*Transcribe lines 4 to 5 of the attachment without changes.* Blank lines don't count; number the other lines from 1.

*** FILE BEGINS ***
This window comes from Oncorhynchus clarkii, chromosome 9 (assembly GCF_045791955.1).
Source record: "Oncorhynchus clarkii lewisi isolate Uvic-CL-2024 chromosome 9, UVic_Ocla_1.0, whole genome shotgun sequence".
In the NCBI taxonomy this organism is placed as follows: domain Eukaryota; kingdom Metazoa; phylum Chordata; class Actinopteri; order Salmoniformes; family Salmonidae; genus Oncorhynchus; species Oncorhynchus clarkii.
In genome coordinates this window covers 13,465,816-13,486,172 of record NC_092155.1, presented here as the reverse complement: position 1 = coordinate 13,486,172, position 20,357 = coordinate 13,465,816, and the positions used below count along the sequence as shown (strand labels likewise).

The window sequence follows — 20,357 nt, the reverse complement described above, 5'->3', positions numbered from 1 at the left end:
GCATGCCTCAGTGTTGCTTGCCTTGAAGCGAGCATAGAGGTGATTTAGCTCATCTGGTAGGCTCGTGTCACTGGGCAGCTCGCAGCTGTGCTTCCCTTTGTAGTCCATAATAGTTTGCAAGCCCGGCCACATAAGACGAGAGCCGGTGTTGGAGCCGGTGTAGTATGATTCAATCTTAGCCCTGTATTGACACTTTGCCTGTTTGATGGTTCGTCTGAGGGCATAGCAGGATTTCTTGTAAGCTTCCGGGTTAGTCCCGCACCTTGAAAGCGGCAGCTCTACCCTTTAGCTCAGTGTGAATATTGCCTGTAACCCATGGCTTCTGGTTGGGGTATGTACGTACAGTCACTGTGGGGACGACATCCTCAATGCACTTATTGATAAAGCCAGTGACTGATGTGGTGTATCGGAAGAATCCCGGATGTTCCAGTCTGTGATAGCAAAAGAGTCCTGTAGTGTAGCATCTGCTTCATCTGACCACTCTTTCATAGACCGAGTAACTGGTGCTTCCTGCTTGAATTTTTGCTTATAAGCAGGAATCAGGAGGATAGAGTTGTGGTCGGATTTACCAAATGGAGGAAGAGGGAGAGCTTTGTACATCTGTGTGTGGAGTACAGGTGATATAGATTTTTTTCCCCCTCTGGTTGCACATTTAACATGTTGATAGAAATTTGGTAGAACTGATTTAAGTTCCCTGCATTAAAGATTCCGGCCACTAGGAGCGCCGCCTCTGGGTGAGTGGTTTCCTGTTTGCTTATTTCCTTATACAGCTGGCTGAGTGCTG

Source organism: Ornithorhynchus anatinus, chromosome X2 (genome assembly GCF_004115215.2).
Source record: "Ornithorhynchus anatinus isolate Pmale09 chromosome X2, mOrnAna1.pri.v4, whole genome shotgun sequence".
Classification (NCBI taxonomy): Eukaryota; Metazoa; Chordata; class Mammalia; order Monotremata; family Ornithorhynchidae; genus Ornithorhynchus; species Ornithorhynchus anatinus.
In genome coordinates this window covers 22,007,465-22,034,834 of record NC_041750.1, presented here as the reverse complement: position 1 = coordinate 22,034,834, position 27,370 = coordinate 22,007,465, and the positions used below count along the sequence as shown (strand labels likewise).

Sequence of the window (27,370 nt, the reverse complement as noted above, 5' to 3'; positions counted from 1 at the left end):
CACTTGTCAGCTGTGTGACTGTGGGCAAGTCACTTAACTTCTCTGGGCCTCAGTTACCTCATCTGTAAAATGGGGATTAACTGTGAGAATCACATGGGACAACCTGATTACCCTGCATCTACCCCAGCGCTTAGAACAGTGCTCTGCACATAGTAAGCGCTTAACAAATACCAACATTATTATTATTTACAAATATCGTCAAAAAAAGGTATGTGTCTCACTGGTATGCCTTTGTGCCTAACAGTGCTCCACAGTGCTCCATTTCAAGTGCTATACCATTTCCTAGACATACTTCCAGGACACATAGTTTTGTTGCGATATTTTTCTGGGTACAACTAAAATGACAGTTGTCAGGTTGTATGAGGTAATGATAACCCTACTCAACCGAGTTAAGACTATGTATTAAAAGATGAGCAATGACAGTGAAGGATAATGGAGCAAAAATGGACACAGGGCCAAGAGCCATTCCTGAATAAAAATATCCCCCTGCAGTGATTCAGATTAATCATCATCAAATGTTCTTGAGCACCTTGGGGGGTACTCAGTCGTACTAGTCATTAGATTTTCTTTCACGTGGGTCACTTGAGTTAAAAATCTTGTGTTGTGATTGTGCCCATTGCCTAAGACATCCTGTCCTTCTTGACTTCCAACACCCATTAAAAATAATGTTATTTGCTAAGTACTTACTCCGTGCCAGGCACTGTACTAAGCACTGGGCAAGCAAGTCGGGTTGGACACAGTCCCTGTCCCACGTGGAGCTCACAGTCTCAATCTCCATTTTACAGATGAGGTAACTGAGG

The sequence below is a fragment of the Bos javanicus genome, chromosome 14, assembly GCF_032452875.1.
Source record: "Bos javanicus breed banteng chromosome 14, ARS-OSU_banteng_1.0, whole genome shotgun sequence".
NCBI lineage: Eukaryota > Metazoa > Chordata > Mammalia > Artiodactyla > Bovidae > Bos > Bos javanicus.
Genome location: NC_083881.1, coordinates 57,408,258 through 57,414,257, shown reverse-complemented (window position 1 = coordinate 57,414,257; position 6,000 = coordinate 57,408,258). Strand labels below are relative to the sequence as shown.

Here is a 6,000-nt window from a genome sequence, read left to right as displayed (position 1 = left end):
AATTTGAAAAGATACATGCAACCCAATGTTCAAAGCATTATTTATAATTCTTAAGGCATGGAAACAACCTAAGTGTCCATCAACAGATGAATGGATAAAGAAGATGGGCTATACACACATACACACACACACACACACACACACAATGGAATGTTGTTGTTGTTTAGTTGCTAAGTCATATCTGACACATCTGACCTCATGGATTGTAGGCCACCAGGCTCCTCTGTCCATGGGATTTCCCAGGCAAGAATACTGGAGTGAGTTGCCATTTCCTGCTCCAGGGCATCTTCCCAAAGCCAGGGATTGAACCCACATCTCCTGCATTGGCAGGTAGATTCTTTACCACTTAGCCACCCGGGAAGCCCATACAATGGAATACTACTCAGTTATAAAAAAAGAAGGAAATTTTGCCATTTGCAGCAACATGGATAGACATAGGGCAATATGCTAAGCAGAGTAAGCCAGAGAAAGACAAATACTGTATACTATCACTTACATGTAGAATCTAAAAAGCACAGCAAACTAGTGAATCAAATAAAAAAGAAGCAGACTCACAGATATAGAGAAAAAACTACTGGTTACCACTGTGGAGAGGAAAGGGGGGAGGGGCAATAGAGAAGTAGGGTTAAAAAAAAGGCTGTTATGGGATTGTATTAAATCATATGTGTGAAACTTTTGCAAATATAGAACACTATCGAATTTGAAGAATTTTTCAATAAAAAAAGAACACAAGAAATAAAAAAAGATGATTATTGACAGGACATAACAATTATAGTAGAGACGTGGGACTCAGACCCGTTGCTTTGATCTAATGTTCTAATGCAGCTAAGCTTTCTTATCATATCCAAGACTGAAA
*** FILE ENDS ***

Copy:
In genome coordinates this window covers 13,465,816-13,486,172 of record NC_092155.1, presented here as the reverse complement: position 1 = coordinate 13,486,172, position 20,357 = coordinate 13,465,816, and the positions used below count along the sequence as shown (strand labels likewise).

The window sequence follows — 20,357 nt, the reverse complement described above, 5'->3', positions numbered from 1 at the left end: